Medical loss ratio (MLR): This is the minimum percentage of  premium dollars a health insurance company must spend on the reimbursement of certain medical costs. The health reform law requires insurers in the small group and individual markets to have an MLR of 80 percent.


Preventive care: Most insurance plans now must pay 100 percent of the cost of preventive services. This long list includes HIV testing, well-woman visits and diabetes screening.


Grandfathered plan: This means a health plan that was in place before March 23, 2010. A grandfathered plan does not have to meet some requirements of ACA.


Non-grandfathered plans: If your health plan became effective after the health care law was signed on March 23, 2010, or if your plan existed before ACA but later lost its grandfathered status,  then your plan must meet all of the health care law requirements.


Accountable Care Organization: This is a new model for delivering health care. It offers doctors and hospitals financial rewards for providing quality care while keeping costs down. The hospital is rewarded not necessarily for each transaction completed, but for improving the health care status of its patients.


Learn more about the Affordable Care Act with Health Reform Connection.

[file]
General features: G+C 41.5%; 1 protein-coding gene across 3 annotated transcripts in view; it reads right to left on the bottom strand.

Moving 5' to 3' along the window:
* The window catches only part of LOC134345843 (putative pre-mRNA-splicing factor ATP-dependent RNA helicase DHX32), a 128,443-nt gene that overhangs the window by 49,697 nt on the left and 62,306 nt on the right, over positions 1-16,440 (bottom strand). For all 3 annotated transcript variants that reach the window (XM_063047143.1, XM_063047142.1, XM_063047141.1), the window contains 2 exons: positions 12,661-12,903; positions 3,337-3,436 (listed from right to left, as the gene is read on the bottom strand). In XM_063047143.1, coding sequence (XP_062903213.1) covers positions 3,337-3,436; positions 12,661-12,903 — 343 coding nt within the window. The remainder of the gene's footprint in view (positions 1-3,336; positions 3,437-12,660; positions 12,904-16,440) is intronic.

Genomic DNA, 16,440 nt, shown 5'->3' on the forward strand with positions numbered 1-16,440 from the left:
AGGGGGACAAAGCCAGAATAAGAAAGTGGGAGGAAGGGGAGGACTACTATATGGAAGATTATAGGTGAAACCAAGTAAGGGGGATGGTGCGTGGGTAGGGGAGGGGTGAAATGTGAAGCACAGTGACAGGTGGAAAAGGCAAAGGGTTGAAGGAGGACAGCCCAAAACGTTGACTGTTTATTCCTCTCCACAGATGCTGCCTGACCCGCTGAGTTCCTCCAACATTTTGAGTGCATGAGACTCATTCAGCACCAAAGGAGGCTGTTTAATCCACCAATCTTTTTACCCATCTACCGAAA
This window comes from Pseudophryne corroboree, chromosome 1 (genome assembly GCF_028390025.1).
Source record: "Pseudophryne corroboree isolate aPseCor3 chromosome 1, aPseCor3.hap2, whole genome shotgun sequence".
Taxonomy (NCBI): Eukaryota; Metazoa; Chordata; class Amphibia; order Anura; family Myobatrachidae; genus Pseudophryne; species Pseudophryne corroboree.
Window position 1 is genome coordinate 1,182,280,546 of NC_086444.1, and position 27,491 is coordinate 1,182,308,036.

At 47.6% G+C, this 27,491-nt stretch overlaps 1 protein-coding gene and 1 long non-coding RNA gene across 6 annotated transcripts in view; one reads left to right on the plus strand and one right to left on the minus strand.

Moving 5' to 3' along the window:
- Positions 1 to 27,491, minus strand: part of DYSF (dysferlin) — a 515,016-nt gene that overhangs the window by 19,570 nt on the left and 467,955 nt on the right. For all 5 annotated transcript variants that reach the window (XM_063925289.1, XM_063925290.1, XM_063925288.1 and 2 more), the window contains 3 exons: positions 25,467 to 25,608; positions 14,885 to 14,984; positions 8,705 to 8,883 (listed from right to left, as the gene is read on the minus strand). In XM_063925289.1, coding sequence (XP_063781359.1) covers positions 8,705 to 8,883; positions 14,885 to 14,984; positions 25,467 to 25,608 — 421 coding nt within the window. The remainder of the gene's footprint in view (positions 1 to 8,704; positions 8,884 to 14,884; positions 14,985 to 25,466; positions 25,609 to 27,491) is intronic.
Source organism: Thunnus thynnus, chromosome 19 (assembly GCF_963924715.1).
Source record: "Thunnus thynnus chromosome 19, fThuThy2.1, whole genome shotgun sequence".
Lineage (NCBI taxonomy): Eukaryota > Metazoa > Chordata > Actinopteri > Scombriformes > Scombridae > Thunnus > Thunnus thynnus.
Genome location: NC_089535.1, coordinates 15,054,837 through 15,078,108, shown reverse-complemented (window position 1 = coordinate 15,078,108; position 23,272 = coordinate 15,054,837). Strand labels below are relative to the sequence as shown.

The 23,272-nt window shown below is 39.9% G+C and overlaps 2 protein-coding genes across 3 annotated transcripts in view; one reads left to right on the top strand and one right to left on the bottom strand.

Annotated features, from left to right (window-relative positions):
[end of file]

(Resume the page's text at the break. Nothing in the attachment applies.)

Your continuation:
Learn more about Aetna insurance solutions

 

Aetna is the brand name used for products and services provided by one or more of the Aetna group of subsidiary companies, including Aetna Life Insurance Company and its affiliates (Aetna).

 

©2013 Aetna Inc.

White-in-article.jpgAre you a business owner with 50 employees or fewer? Are you unsure how the Affordable Care Act (ACA) affects you and your business?


Here are seven features of the ACA that every small business owner should know:

  1. Starting January 1, 2014, health care insurance companies will have to offer insurance coverage to any individual who applies, regardless of past or current medical conditions.
    This means everyone can get health care insurance. We call this part of the law “guaranteed issue.”

  2. Starting January 1, 2014, everyone has to get health care insurance – or pay a tax penalty for not having coverage.
    There are a few exemptions, but for the most part, everyone has to get coverage – or pay penalties.

  3. Most insurance plans are now required to pay 100 percent of the cost of many preventive services.